A Biohaven Pharmaceuticals drug acquired from AstraZeneca has failed a pivotal study testing it as a treatment for the rare neurodegenerative disease multiple systems atrophy.
The drug, verdiperstat, did not produce statistically significant results compared to a placebo, the New Haven, Connecticut-based neurological medicines developer announced Monday. The company provided no specific details about those data, which are still being analyzed. Biohaven said full study results will be presented at a future scientific meeting.
Multiple system atrophy (MSA) leads to a progressive degeneration of the parts of the brain that control muscle movement and speech, as well as the autonomic nervous system, the part of the nervous system governing involuntary actions. There are no FDA-approved therapies for the disorder, which becomes fatal. Treatments address symptoms of the disease.
Verdiperstat was originally developed by AstraZeneca. The small molecule is designed to penetrate into the brain where it blocks an enzyme called myeloperoxidase. This approach was intended to reduce activation of microglia, an immune cell of the central nervous system. Activation of these cells is thought to be associated with the neuroinflammation characteristic of MSA. AstraZeneca completed a placebo-controlled Phase 2 study enrolling 59 patients, where the drug fell short of the main goal of reducing microglia activation.
The AstraZeneca drug did post encouraging results according to an exploratory goal that assessed patients according to rating scale that measures MSA progression. Based on those data, Biohaven licensed rights to the drug in 2018, paying a little more than $7 million in cash and stock, according to securities filings. The Connecticut company proceeded to advance verdiperstat into a Phase 3 test enrolling 336 patients at 48 sites across the world. In this larger clinical trial, showing a change according to the MSA rating scale was the main goal. On that measure, the study did not replicate the results observed in Phase 2 testing.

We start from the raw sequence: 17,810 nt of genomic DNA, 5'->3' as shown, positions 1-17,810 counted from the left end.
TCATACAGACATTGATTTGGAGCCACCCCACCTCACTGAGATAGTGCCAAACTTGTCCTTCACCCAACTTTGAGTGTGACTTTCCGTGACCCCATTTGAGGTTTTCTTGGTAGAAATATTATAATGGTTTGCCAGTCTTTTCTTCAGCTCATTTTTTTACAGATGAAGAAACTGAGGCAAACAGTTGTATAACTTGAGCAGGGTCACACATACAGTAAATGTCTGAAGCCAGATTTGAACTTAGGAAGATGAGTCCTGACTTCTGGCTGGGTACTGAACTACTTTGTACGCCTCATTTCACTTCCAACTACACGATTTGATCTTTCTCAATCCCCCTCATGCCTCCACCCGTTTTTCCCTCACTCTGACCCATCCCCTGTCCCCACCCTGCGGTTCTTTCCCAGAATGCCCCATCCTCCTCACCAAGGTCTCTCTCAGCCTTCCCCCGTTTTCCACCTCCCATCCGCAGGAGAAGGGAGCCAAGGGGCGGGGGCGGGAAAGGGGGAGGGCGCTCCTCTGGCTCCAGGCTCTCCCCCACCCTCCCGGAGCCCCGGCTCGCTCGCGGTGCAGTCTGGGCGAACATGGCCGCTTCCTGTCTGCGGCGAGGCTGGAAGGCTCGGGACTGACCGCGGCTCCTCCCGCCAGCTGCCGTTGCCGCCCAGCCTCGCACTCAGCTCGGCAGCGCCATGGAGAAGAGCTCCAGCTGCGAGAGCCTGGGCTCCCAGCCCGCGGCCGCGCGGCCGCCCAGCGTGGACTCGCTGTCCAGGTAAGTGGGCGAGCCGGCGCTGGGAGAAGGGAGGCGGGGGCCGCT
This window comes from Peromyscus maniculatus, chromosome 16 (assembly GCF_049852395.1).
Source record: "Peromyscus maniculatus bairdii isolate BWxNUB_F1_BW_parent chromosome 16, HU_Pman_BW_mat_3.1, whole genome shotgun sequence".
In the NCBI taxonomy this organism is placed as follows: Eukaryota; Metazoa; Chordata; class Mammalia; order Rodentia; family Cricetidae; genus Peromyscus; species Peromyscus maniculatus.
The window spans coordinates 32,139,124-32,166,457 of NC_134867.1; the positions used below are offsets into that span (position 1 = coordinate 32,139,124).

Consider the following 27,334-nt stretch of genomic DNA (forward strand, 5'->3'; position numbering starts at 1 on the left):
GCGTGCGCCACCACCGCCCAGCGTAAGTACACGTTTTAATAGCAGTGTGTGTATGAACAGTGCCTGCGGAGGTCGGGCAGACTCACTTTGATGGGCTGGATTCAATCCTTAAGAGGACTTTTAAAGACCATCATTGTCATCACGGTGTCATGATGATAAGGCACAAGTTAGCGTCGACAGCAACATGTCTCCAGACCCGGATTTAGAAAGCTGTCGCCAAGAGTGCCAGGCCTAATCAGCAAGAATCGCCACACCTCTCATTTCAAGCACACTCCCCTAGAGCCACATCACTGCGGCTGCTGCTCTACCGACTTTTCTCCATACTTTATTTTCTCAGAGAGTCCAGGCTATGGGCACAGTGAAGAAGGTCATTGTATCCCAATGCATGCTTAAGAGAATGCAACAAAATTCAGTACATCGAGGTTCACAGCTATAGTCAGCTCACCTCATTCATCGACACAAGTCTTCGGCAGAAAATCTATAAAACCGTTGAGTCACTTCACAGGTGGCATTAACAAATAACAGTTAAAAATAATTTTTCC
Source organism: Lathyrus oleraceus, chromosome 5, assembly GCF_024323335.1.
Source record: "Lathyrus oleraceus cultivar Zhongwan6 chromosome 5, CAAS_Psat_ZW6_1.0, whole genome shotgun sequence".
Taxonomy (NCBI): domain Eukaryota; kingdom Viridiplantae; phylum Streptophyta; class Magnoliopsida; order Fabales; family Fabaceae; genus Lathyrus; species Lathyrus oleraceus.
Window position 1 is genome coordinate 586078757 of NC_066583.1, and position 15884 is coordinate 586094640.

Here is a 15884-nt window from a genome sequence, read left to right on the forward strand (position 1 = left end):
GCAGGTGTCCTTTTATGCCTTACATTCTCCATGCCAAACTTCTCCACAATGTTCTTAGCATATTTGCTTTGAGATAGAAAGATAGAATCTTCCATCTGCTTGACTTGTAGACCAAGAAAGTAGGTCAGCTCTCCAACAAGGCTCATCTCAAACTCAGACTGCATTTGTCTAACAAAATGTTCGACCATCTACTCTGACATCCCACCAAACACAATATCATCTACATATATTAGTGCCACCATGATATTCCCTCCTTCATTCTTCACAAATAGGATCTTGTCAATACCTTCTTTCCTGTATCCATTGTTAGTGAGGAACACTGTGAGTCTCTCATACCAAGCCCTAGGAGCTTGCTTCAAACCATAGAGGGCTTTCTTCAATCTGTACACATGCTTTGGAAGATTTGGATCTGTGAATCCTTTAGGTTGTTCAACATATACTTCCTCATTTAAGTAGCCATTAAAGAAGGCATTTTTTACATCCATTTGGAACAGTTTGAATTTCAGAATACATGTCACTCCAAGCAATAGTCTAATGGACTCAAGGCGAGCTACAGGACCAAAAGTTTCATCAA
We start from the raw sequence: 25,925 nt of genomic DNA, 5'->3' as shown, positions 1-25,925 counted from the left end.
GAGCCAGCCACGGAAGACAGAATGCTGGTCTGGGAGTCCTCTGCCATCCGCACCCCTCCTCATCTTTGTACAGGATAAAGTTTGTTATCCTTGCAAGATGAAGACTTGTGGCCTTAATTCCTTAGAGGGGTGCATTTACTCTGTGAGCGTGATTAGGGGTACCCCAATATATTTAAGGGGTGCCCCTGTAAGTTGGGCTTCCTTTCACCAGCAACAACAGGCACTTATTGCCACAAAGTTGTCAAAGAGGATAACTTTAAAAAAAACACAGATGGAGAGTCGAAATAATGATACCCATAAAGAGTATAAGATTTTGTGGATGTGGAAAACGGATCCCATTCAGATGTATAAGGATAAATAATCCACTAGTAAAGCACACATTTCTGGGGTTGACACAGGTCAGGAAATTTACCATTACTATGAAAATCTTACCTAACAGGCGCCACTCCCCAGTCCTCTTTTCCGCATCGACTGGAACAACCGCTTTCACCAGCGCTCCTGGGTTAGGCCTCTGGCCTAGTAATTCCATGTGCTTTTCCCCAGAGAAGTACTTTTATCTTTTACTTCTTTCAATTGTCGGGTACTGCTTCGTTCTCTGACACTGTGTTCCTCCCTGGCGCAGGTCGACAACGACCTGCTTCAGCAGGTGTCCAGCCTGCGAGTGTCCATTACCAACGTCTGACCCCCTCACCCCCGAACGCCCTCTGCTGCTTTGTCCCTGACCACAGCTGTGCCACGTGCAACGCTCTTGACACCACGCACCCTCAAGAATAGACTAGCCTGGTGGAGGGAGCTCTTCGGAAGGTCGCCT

Despite verdiperstat’s clinical trial failure in MSA, Biohaven has not given up on the drug yet. Targeting brain inflammation could address other diseases, and the company is also testing the drug in amyotrophic lateral sclerosis. Verdiperstat is one of the drugs selected for a pivotal study being conducted by the Sean M. Healey & AMG Center for ALS in collaboration with the Northeast ALS Consortium. This placebo-controlled study is testing multiple drugs, including Biohaven’s. The part of the study evaluating verdiperstat is expected to complete enrollment of about 160 ALS patients in the fourth quarter of this year.
Biohaven has commercialized one drug, Nurtec, which was approved last year for acute migraine. In May, the FDA approved an additional indication, migraine prevention. In the second quarter of this year, Biohaven reported $92.9 million in product revenue, a more than $83 million increase compared to the same period in 2020.
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